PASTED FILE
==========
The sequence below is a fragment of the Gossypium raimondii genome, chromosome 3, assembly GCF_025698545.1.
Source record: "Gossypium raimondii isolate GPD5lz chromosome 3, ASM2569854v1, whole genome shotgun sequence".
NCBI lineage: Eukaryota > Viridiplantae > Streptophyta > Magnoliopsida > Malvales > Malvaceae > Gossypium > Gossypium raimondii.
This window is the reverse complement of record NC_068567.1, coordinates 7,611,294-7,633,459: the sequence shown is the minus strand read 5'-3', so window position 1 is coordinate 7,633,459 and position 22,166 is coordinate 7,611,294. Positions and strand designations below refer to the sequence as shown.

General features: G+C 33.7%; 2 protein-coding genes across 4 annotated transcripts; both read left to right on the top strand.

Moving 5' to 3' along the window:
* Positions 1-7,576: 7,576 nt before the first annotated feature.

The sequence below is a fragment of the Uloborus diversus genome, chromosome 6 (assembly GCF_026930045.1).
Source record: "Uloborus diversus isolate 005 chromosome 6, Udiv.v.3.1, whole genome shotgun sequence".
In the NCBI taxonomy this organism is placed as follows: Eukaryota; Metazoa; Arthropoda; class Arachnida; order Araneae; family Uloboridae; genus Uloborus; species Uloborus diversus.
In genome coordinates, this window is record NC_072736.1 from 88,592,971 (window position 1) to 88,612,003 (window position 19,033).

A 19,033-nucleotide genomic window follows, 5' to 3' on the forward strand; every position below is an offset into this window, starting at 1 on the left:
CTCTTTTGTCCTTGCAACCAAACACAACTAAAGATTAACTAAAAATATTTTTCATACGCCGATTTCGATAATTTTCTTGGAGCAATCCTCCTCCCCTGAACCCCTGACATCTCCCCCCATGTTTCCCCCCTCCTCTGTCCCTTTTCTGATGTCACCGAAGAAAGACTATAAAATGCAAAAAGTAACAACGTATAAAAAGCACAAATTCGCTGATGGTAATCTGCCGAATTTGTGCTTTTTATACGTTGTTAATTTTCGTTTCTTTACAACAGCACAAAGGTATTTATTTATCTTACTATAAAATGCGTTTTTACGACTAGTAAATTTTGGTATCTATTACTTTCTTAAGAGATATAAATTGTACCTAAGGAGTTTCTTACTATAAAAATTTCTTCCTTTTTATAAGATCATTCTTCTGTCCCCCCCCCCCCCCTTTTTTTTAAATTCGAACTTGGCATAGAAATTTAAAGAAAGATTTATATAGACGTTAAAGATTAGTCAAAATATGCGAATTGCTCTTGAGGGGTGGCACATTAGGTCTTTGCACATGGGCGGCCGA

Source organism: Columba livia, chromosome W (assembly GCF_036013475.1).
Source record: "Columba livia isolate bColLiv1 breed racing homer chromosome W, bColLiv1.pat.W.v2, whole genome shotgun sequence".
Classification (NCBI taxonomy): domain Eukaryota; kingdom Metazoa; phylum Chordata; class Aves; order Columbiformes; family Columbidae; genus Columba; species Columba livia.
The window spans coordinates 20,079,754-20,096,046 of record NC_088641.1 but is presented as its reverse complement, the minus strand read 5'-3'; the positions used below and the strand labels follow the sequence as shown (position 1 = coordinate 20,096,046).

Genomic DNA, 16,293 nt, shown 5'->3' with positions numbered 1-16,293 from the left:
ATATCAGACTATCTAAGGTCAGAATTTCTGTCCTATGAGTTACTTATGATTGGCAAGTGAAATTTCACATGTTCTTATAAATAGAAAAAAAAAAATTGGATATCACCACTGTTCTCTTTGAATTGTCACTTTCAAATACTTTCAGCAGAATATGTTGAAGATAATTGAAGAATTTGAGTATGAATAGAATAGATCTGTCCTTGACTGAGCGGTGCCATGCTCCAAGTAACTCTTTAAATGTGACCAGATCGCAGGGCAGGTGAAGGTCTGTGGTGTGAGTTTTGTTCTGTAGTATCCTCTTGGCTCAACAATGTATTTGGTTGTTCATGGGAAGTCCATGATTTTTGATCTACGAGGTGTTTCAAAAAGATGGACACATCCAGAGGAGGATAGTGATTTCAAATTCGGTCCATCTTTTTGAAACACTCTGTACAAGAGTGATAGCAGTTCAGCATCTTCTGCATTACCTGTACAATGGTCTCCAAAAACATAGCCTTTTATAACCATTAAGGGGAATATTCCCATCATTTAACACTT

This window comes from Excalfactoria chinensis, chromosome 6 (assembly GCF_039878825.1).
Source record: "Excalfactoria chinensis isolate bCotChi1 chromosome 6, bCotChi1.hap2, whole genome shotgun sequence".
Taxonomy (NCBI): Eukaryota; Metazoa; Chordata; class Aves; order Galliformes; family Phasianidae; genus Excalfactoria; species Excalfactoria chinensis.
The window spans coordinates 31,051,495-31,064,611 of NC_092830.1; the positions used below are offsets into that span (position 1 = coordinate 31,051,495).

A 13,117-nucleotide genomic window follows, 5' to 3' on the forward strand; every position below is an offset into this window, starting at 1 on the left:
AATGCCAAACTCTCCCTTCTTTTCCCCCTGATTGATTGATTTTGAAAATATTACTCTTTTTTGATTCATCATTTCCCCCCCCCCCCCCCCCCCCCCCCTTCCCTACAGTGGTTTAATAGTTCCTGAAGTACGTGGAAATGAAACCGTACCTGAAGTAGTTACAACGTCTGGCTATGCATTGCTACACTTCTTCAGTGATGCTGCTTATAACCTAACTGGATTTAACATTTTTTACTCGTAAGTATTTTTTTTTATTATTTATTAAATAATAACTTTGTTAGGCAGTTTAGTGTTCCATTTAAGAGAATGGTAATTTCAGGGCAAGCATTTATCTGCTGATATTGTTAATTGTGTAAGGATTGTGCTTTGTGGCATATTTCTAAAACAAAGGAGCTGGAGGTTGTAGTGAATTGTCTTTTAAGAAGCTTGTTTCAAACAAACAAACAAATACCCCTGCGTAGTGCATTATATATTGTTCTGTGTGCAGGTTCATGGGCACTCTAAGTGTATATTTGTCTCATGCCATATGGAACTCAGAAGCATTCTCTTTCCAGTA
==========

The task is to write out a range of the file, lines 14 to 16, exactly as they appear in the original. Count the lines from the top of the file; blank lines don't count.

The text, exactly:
Source organism: Columba livia, chromosome W (assembly GCF_036013475.1).
Source record: "Columba livia isolate bColLiv1 breed racing homer chromosome W, bColLiv1.pat.W.v2, whole genome shotgun sequence".
Classification (NCBI taxonomy): domain Eukaryota; kingdom Metazoa; phylum Chordata; class Aves; order Columbiformes; family Columbidae; genus Columba; species Columba livia.